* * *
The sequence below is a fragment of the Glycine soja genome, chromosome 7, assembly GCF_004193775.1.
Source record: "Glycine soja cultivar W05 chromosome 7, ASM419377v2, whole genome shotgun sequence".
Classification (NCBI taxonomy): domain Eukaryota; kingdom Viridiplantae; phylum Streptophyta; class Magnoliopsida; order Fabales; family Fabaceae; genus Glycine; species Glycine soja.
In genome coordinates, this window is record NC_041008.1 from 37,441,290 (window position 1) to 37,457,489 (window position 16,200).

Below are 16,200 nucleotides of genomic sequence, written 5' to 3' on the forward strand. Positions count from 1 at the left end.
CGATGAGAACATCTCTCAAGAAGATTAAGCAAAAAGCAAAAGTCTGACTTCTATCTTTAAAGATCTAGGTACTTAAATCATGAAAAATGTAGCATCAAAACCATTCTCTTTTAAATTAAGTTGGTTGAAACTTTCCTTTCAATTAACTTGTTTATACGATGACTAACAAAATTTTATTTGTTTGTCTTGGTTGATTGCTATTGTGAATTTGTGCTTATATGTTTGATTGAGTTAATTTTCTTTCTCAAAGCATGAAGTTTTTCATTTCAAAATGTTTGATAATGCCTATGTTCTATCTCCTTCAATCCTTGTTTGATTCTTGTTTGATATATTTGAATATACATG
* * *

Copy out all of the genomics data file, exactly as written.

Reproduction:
The sequence below is a fragment of the Glycine soja genome, chromosome 7, assembly GCF_004193775.1.
Source record: "Glycine soja cultivar W05 chromosome 7, ASM419377v2, whole genome shotgun sequence".
Classification (NCBI taxonomy): domain Eukaryota; kingdom Viridiplantae; phylum Streptophyta; class Magnoliopsida; order Fabales; family Fabaceae; genus Glycine; species Glycine soja.
In genome coordinates, this window is record NC_041008.1 from 37,441,290 (window position 1) to 37,457,489 (window position 16,200).

Below are 16,200 nucleotides of genomic sequence, written 5' to 3' on the forward strand. Positions count from 1 at the left end.
CGATGAGAACATCTCTCAAGAAGATTAAGCAAAAAGCAAAAGTCTGACTTCTATCTTTAAAGATCTAGGTACTTAAATCATGAAAAATGTAGCATCAAAACCATTCTCTTTTAAATTAAGTTGGTTGAAACTTTCCTTTCAATTAACTTGTTTATACGATGACTAACAAAATTTTATTTGTTTGTCTTGGTTGATTGCTATTGTGAATTTGTGCTTATATGTTTGATTGAGTTAATTTTCTTTCTCAAAGCATGAAGTTTTTCATTTCAAAATGTTTGATAATGCCTATGTTCTATCTCCTTCAATCCTTGTTTGATTCTTGTTTGATATATTTGAATATACATG